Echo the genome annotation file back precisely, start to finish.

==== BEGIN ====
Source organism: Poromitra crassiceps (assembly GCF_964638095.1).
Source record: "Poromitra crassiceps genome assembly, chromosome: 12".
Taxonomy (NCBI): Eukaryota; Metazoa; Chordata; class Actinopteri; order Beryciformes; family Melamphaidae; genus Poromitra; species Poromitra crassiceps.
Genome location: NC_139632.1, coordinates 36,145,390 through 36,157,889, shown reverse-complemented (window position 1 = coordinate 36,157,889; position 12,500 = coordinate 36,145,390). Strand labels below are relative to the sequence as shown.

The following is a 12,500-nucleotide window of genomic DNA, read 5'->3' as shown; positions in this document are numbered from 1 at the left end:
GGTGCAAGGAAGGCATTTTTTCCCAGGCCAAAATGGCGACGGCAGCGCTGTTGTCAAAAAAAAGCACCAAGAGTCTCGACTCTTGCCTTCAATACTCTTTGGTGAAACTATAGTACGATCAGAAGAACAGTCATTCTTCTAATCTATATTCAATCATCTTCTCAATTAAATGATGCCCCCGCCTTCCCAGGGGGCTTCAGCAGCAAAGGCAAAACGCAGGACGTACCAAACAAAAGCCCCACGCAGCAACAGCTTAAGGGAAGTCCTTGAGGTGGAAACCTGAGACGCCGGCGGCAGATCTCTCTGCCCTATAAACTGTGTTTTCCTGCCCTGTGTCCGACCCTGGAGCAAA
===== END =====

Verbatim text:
Source organism: Poromitra crassiceps (assembly GCF_964638095.1).
Source record: "Poromitra crassiceps genome assembly, chromosome: 12".
Taxonomy (NCBI): Eukaryota; Metazoa; Chordata; class Actinopteri; order Beryciformes; family Melamphaidae; genus Poromitra; species Poromitra crassiceps.
Genome location: NC_139632.1, coordinates 36,145,390 through 36,157,889, shown reverse-complemented (window position 1 = coordinate 36,157,889; position 12,500 = coordinate 36,145,390). Strand labels below are relative to the sequence as shown.

The following is a 12,500-nucleotide window of genomic DNA, read 5'->3' as shown; positions in this document are numbered from 1 at the left end:
GGTGCAAGGAAGGCATTTTTTCCCAGGCCAAAATGGCGACGGCAGCGCTGTTGTCAAAAAAAAGCACCAAGAGTCTCGACTCTTGCCTTCAATACTCTTTGGTGAAACTATAGTACGATCAGAAGAACAGTCATTCTTCTAATCTATATTCAATCATCTTCTCAATTAAATGATGCCCCCGCCTTCCCAGGGGGCTTCAGCAGCAAAGGCAAAACGCAGGACGTACCAAACAAAAGCCCCACGCAGCAACAGCTTAAGGGAAGTCCTTGAGGTGGAAACCTGAGACGCCGGCGGCAGATCTCTCTGCCCTATAAACTGTGTTTTCCTGCCCTGTGTCCGACCCTGGAGCAAA